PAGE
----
UK Tournament Report
The London Go Centre trustees took the view that the 47th London Open Go Congress would be staged as though the world were back to normal, writes organiser Gerry Gavigan. We thought this was important to help ensure the future health of the tournament. During the registration period it became clear that not everyone agreed with us.
This year, because of no events earlier in the year, the top two British players at September's British Open were selected to contest for the title of British Go Champion. The two players were Daniel Hu (5d) who was equal second in the Open, and Bruno Poltronieri (3d) equal fourth. The match was arranged for Saturday 27th Novermber at a private location in Cambridge and the game got under way about 12 minutes after the advertised start time of 10:30.
Scott Cobbold, a young player from East London, won the 2021 Bar Low with a perfect five out of five. This event was this second tournament to be run by the London Go Centre at its new location and the second of the weekend. Second place was tournament director Richard Wheeldon with four wins. Both players entered at 1 kyu, the maximum grade allowed for this kyu player event.
Yaoling Yang (5d Bristol) won his third event in a row by winning the T Mark Hall Rapid Play Tournament with five straight wins. Finishing second was Peikai Xue (3d Central London) with four wins. John Bamford (5k Oxford) was the other player to win five games, whilst four wins were achieved by Richard Wheeldon (1k South London), Michael Kyle (2k Edinburgh), Tim James (4k Brighton), Gilles Englebert (7k Oxford), Andrew Volovich (9k Cambridge) and Marco Praderio (10k Lancaster).
The Wessex Tournament returned to its usual venue, St Mark's Community Centre in Bath, and its usual one day format, on the day the clocks go back. Eleven of the 25 players were from Bristol Go Club, with the Bath Go Club players making it over half local participation.
Winning all games to add Wessex to his British Open title was Yaoling Yang (5d Bristol). The only other player winning all their games was Alison Bexfield (1d Letchworth), who started below the bar. Results
This year’s British Go Congress, comprising the British Open and the British Lightning Championship, was held at the Novotel Leicester between the 1st and 3rd of October. This was the first face to face tournament the BGA has organised since Covid, and, despite being delayed and short notice, just over 30 players enjoyed a weekend of games.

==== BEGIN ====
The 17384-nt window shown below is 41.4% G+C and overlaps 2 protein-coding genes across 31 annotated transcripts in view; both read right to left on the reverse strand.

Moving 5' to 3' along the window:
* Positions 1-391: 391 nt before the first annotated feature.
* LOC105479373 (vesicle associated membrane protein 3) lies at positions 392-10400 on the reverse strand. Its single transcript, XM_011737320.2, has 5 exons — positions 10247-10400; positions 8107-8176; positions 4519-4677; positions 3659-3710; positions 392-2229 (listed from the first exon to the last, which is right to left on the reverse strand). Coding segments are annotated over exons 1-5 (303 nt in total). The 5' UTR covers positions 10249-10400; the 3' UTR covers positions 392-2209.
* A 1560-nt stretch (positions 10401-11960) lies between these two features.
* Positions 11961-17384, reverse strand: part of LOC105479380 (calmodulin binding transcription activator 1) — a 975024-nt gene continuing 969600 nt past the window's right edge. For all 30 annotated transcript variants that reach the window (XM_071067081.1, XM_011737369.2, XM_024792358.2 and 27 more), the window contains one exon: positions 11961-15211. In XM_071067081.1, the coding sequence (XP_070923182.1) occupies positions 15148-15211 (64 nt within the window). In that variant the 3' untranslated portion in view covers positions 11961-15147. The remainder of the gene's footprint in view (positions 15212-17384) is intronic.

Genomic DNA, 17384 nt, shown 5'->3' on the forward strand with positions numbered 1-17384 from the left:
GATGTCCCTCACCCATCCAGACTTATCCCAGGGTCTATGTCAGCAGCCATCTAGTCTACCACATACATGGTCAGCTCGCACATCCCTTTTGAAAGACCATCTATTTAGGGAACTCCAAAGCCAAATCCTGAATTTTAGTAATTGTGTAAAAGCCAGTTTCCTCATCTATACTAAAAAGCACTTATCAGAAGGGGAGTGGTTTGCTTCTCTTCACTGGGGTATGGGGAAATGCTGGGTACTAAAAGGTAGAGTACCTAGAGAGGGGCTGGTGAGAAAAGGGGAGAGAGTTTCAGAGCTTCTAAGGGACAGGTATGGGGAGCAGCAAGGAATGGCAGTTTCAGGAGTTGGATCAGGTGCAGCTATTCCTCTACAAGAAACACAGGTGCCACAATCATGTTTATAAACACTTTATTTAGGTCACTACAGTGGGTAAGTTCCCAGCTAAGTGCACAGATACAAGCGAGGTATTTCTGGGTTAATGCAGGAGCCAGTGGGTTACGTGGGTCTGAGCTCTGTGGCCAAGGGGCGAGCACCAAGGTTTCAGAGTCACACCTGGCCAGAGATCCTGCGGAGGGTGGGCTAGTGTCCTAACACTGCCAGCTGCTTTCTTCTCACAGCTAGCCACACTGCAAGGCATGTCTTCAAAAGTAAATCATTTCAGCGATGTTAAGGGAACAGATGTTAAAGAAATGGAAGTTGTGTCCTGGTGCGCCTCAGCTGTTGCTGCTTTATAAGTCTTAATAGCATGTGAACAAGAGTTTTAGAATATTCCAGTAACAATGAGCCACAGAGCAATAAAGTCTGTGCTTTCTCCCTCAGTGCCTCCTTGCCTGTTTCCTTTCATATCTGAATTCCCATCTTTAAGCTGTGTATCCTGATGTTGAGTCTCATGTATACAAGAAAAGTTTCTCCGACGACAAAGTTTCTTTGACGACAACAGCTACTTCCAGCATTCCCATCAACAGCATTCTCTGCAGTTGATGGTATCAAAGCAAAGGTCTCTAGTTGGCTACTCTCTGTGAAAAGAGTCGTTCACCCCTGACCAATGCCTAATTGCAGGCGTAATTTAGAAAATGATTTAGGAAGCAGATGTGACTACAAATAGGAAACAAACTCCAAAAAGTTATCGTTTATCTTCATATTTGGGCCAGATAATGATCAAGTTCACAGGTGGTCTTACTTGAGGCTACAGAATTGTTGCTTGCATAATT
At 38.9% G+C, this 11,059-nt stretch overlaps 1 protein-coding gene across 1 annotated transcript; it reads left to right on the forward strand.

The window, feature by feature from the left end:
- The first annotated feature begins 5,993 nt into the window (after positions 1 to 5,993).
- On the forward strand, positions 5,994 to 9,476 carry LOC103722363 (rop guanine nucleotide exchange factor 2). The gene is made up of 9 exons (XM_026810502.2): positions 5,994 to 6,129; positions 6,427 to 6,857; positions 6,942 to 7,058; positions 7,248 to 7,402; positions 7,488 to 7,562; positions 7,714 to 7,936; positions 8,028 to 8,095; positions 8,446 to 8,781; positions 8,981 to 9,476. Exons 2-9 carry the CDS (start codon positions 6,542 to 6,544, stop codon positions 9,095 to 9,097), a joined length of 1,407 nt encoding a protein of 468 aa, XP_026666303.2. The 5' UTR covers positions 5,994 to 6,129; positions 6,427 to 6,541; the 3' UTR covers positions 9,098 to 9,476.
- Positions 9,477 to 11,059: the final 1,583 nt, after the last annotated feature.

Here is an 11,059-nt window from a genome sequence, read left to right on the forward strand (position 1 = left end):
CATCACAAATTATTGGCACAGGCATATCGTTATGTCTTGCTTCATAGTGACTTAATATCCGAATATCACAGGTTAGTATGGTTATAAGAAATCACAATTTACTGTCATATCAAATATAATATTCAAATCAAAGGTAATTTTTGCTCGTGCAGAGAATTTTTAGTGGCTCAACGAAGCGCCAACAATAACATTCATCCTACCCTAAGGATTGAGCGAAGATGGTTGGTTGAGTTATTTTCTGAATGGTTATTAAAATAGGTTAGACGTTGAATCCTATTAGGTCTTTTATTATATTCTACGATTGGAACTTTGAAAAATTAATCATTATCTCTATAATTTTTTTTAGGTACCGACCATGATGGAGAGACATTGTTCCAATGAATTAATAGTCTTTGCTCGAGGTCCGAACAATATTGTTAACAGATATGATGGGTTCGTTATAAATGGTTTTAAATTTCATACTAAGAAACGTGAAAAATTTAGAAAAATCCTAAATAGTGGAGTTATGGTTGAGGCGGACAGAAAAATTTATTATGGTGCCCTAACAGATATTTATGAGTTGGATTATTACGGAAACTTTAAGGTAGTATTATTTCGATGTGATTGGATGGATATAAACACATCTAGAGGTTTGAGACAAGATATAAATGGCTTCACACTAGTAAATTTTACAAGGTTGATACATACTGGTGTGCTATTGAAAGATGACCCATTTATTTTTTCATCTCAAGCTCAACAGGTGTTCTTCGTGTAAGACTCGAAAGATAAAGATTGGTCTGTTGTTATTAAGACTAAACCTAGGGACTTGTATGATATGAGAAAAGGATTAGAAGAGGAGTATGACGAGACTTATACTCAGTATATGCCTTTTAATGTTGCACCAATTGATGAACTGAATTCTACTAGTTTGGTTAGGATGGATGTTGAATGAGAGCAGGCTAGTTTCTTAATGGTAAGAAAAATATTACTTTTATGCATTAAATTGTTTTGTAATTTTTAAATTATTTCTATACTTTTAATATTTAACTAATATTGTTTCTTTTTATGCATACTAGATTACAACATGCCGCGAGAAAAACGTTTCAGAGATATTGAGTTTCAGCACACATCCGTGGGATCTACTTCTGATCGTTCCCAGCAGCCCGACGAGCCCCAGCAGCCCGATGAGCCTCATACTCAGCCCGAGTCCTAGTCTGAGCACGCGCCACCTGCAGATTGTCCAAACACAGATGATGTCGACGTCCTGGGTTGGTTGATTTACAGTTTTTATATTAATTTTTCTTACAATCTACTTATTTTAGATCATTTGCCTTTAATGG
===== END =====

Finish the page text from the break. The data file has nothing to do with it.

After cancelling the 2020 Durham Go Tournament, we were keen to run a tournament this year, reports Andrew Ambrose-Thurman, and the only way to do this safely was to take it online.
We weren't expecting huge numbers, but were quite pleased with the numbers a few days before. Then someone helpfully - without us knowing - advertised it with a banner on OGS, and numbers went up by 50% overnight. On the morning of the tournament we had 90 people registered, of whom 70 actually played (around 50 per round, with some people only playing certain rounds due to their timezone). We'd expected most of the entrants to be from the UK, but people played from 20 countries - including places as far afield as America, China, Russia, Finland and Syria. Some of the players were staying up late at night to finish their games, while others were getting up at 4am to play. We even had some people who registered thinking this was their local tournament in Durham, North Carolina.
29 players took part in the BGA's third online tournament, played one game a day over the August bank-holiday weekend. Zherui Xu (4d Cambridge) came out as winner for the second time in these online tournaments and won a £25 Amazon voucher. Second place went to Mark Baoliang Zhang (1k) and third place went to Yangran Zhang (3d) who won £20 and £15 vouchers respectively. A strong showing from Sheffield Go club saw both Teague Johnstone (6k) and Steve Andrews (14k) win £15 vouchers each for winning all three of their games. Another Sheffield prize winner was David Wildgoose, picking up a £5 voucher for the tied highest-placed DDK prize. Dutch player Gérold Nicolasen (10k) picked up the other half of that prize and Gene Wong (3k) won a £10 voucher for the highest placed below-the-bar player.
This year's Mind Sports Olympiad was played online, with the Go events on OGS (online-go.com). 46 players took part in the main 19x19 tournament on the afternoon and evening of Sunday 23rd August. As well as a lot of UK players and quite a few from elsewhere in Europe, there were players spanning time zones from America to Hong Kong. With the bar at 4k the top players battled over four rounds to see who would make the final, whilst below the bar a big group of players played enjoyable games, though some of the handicaps got as high as 19!
As many as 14 of the players were juniors who had quite a late night as the fourth round games ended between 10:00 and 11:00. Junior medals went to Italy's Davide Bernardis (gold) who was also fourth over all, Samuel Barnett (silver) and on tie-break Ryan Zhang (bronze) who unfortunately lost one game because of loss of Internet. Winning all four games below the bar was Russian junior Fedor Dmitriev (10k).